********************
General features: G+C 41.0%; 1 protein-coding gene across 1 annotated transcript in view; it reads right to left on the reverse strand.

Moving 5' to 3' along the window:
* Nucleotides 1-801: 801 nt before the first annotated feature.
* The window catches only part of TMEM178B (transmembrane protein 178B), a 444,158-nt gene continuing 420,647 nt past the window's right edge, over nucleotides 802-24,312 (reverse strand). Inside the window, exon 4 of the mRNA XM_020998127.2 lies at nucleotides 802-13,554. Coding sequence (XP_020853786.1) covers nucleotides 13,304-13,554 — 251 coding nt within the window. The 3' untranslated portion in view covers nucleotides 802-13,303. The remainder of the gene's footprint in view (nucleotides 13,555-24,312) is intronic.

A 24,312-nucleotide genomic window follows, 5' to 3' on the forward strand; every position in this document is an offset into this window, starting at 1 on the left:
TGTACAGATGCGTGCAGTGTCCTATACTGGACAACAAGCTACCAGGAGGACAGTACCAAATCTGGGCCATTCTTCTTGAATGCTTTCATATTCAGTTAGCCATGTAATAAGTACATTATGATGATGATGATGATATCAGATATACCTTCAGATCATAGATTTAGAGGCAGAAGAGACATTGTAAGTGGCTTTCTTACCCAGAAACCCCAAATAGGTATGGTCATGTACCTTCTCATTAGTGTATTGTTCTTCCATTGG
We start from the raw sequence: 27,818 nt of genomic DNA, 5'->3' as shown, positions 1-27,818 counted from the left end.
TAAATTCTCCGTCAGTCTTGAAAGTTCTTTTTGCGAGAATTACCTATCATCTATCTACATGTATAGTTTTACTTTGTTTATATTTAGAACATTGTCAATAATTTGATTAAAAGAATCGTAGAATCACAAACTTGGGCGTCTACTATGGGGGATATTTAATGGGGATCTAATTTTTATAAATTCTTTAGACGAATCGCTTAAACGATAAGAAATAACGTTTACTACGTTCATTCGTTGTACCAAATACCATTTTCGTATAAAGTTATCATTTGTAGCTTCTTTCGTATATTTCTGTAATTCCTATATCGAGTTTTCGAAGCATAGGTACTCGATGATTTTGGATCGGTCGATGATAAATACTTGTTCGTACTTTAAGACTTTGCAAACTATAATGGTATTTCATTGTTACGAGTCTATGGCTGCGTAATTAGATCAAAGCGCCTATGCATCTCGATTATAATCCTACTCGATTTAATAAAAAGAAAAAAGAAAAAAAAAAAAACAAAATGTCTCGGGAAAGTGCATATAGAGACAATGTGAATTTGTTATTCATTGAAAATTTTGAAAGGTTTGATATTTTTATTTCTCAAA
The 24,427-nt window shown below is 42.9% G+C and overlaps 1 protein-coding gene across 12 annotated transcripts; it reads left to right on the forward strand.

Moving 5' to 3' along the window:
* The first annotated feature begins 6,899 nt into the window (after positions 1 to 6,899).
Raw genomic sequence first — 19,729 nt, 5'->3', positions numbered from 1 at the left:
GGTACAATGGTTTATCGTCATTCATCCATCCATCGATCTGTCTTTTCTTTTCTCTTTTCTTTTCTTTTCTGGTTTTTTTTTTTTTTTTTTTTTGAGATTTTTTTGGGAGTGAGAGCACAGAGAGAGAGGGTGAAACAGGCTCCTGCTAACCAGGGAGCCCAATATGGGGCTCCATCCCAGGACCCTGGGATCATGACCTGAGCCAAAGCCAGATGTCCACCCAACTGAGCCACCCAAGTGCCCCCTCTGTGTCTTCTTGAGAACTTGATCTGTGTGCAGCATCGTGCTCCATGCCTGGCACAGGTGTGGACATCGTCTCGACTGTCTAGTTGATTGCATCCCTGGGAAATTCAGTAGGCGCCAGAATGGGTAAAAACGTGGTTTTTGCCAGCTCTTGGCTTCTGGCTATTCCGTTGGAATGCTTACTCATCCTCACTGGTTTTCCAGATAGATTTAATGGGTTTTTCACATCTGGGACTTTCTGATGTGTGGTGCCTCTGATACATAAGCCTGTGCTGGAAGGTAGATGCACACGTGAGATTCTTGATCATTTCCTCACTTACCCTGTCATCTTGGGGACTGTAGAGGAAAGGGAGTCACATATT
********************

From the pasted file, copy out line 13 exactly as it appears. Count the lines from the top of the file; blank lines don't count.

GGTACAATGGTTTATCGTCATTCATCCATCCATCGATCTGTCTTTTCTTTTCTCTTTTCTTTTCTTTTCTGGTTTTTTTTTTTTTTTTTTTTTGAGATTTTTTTGGGAGTGAGAGCACAGAGAGAGAGGGTGAAACAGGCTCCTGCTAACCAGGGAGCCCAATATGGGGCTCCATCCCAGGACCCTGGGATCATGACCTGAGCCAAAGCCAGATGTCCACCCAACTGAGCCACCCAAGTGCCCCCTCTGTGTCTTCTTGAGAACTTGATCTGTGTGCAGCATCGTGCTCCATGCCTGGCACAGGTGTGGACATCGTCTCGACTGTCTAGTTGATTGCATCCCTGGGAAATTCAGTAGGCGCCAGAATGGGTAAAAACGTGGTTTTTGCCAGCTCTTGGCTTCTGGCTATTCCGTTGGAATGCTTACTCATCCTCACTGGTTTTCCAGATAGATTTAATGGGTTTTTCACATCTGGGACTTTCTGATGTGTGGTGCCTCTGATACATAAGCCTGTGCTGGAAGGTAGATGCACACGTGAGATTCTTGATCATTTCCTCACTTACCCTGTCATCTTGGGGACTGTAGAGGAAAGGGAGTCACATATT